Baring All for a Good Cause
The other day, a friend told me she planned to leave her body to a medical school when she died so that students could dissect it to learn anatomy. She wanted to know whether I’d consider doing the same thing.
“Only if I can lose 20 pounds first,” I told her.
And I meant it. Is that modesty or just vanity? Darned if I know, but I think I would have felt the same way when I was a svelte 25. The idea of being carved up bothers me less than the idea of being looked at when I’ve got no clothes on.
That’s why I admire the courage and sense of humor of the ordinary women and men of all ages on at least three continents who have been posing nude for calendars. The phenomenon began in 1999 when members of the Rylstone Women’s Institute in England decided to pose for a calendar, wearing nothing but pearls, to raise money to combat leukemia. They ranged in age from 45 to 65. Sales were so good that they earned an amazing £2 million and inspired the 2003 film Calendar Girls, starring Helen Mirren.
Since then, groups all over the world have followed the Rylstone women’s example. The calendar girls (and boys) involved have included many older people, even the occasional centenarian. As a fundraising tactic, these projects are often highly successful. In Aiken, South Carolina, for example, women between the ages of 60 and 84 posed in the buff while supposedly golfing, knitting or otherwise going about their business. Their Still Magnolias calendar raised almost $180,000 for the Aiken Area Council on Aging.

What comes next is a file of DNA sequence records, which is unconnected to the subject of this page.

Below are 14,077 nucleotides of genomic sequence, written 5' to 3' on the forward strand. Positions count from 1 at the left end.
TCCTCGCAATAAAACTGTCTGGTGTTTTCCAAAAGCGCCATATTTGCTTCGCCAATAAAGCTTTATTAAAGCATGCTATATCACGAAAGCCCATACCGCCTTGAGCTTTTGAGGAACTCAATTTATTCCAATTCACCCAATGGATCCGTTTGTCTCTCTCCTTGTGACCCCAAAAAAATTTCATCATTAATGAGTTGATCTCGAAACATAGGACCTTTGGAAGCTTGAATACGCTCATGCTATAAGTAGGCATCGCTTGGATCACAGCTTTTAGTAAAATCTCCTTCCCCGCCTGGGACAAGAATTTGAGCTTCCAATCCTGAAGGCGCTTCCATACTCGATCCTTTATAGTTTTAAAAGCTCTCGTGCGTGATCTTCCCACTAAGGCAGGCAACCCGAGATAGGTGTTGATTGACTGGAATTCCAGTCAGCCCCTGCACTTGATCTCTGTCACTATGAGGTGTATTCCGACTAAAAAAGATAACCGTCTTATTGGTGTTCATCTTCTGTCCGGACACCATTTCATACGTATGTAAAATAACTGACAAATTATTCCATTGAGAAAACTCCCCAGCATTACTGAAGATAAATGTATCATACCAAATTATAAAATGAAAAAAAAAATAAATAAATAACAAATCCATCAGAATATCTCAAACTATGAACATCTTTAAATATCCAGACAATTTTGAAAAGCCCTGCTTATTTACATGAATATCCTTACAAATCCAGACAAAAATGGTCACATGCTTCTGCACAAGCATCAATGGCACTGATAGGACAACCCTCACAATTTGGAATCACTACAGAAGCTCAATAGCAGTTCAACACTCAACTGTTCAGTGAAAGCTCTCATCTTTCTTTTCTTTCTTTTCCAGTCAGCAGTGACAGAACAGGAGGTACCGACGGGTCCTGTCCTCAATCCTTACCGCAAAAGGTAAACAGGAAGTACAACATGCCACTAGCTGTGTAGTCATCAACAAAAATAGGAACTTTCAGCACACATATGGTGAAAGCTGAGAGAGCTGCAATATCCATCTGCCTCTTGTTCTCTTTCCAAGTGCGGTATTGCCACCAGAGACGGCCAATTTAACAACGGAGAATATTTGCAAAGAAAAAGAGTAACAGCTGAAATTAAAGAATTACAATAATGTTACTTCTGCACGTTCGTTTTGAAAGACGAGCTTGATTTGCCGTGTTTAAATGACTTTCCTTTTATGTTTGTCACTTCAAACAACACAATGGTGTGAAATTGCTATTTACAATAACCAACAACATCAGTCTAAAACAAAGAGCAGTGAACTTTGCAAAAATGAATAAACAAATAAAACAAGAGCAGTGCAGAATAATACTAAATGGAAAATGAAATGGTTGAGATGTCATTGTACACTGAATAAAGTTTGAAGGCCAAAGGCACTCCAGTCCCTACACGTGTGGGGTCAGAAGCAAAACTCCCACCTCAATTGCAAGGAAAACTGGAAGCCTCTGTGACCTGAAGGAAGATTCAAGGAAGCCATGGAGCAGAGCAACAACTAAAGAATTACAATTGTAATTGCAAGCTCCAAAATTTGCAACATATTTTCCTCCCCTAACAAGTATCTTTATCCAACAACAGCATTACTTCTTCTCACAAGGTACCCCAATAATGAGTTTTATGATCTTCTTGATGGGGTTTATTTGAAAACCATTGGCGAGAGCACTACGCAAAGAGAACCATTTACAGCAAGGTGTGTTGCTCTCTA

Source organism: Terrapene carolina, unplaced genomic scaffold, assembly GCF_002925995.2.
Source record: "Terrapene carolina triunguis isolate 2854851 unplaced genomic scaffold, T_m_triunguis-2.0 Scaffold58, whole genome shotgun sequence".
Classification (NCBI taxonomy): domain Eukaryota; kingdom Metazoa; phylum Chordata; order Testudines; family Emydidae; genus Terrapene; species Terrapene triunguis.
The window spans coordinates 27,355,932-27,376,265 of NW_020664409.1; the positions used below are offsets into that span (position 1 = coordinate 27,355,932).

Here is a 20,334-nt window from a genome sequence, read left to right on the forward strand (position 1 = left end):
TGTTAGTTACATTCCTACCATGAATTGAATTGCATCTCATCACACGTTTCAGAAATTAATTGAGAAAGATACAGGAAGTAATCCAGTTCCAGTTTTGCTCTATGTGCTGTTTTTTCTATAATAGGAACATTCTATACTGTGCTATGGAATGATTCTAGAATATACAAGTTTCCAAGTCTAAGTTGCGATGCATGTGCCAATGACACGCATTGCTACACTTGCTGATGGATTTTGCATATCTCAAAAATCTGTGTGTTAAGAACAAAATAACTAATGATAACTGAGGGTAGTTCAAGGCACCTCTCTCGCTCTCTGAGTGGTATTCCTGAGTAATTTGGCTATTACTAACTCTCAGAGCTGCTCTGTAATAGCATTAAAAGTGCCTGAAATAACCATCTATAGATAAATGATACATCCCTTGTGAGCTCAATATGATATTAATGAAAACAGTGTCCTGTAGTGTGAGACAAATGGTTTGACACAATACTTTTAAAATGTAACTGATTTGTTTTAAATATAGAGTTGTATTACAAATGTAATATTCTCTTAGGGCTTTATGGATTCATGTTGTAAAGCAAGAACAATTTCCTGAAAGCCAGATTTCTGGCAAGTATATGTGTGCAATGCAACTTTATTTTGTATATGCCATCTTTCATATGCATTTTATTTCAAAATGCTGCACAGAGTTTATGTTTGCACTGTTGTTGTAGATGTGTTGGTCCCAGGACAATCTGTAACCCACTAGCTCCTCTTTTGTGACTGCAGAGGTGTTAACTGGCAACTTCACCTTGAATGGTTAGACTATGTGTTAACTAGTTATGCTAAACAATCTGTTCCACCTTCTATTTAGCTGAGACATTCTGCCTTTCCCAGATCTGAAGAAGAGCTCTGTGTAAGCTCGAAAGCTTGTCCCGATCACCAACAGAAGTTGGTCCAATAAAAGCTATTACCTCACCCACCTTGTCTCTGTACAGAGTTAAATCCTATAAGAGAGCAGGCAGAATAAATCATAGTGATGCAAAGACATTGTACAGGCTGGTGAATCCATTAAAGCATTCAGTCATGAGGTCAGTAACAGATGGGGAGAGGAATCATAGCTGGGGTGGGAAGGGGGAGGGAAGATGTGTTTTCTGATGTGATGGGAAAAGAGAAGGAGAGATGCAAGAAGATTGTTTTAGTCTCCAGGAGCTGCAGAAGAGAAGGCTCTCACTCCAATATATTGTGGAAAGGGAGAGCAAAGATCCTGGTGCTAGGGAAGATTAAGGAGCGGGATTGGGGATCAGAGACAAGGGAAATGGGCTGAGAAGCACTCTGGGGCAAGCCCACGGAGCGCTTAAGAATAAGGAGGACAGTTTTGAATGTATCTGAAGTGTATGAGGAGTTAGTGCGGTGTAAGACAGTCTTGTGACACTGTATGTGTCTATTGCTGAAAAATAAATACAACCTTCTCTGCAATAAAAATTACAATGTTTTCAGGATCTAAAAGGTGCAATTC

Predictably, some local residents have been outraged, and a few have complained that older bodies are ugly, but buyers seem delighted that ordinary people of all ages are willing to appear nude. Typically, there’s a lot of skin showing but bodies are partly obscured by ordinary objects: a hat, a hubcap, a few apples, a pair of Yorkshire terriers. And typically, everyone in the photos seems to be having a great time.
Back to the question about the medical school: given these inspiring examples, would I ever agree to donate my body?
Maybe, if there’s a med school somewhere that trains blind physicians.
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The Silver Century Foundation promotes a positive view of aging. The Foundation challenges entrenched and harmful stereotypes, encourages dialogue between generations, advocates planning for the second half of life, and raises awareness to educate and inspire everyone to live long, healthy, empowered lives.
"It is not by muscle, speed, or physical dexterity that great things are achieved, but by reflection, force of character, and judgment; in these qualities old age is usually not poorer, but is even richer."
Cicero (106-43 BC)